Imagine having a meticulous personal secretary who wrote down everything that happened to you --- all that you saw and heard (and smelled and tasted and felt) every day. Would this be a good thing, or an embarrassment (of riches, or otherwise)? Technology is almost ready to make it possible. Would a human being's life, recorded in such a fashion, offer a form of immortality, at least as long as the record remained intact? How much would be missing unless internal dialogue, "talking to oneself", were also recorded? (Must one transcribe every thought?)

More importantly, what good would a complete log be (other than perhaps settling certain arguments and solving crimes)? What really "counts" in a life? Great histories are not just exhaustive catalogs of events. Biographic genius lies in the discovery of meaning --- shining a searchlight on key moments, critical decisions, turning points, crises and their resolution. Making sense of a life takes imagination and insight, not mere voyeurism.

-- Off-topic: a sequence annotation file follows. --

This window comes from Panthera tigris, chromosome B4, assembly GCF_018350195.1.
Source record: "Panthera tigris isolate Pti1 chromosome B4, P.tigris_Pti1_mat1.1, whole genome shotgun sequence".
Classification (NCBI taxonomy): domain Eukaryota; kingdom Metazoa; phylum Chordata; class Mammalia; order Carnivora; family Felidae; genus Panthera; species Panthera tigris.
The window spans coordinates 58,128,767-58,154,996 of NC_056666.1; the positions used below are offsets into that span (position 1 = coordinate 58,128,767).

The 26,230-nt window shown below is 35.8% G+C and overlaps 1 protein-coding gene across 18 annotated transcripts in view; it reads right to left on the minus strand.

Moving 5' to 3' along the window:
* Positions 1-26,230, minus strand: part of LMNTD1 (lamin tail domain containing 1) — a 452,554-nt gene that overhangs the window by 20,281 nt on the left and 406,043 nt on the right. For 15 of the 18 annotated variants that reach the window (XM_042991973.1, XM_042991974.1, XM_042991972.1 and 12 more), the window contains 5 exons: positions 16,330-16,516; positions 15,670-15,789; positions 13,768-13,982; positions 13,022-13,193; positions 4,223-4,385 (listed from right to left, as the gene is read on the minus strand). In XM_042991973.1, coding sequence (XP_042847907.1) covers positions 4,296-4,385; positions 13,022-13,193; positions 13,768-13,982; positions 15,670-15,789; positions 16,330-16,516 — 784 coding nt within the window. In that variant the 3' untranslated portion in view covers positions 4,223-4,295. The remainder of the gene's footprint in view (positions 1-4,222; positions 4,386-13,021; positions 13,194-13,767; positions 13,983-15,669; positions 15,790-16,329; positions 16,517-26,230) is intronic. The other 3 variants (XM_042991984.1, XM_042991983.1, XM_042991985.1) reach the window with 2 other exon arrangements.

Friday, February 25, 2000 at 05:52:32 (EST) = 2000-02-25

TopicJournalizing - TopicWriting

(correlates: ThisSide, VirtualFriendships, PrinciplesOfEthicalPower, ...)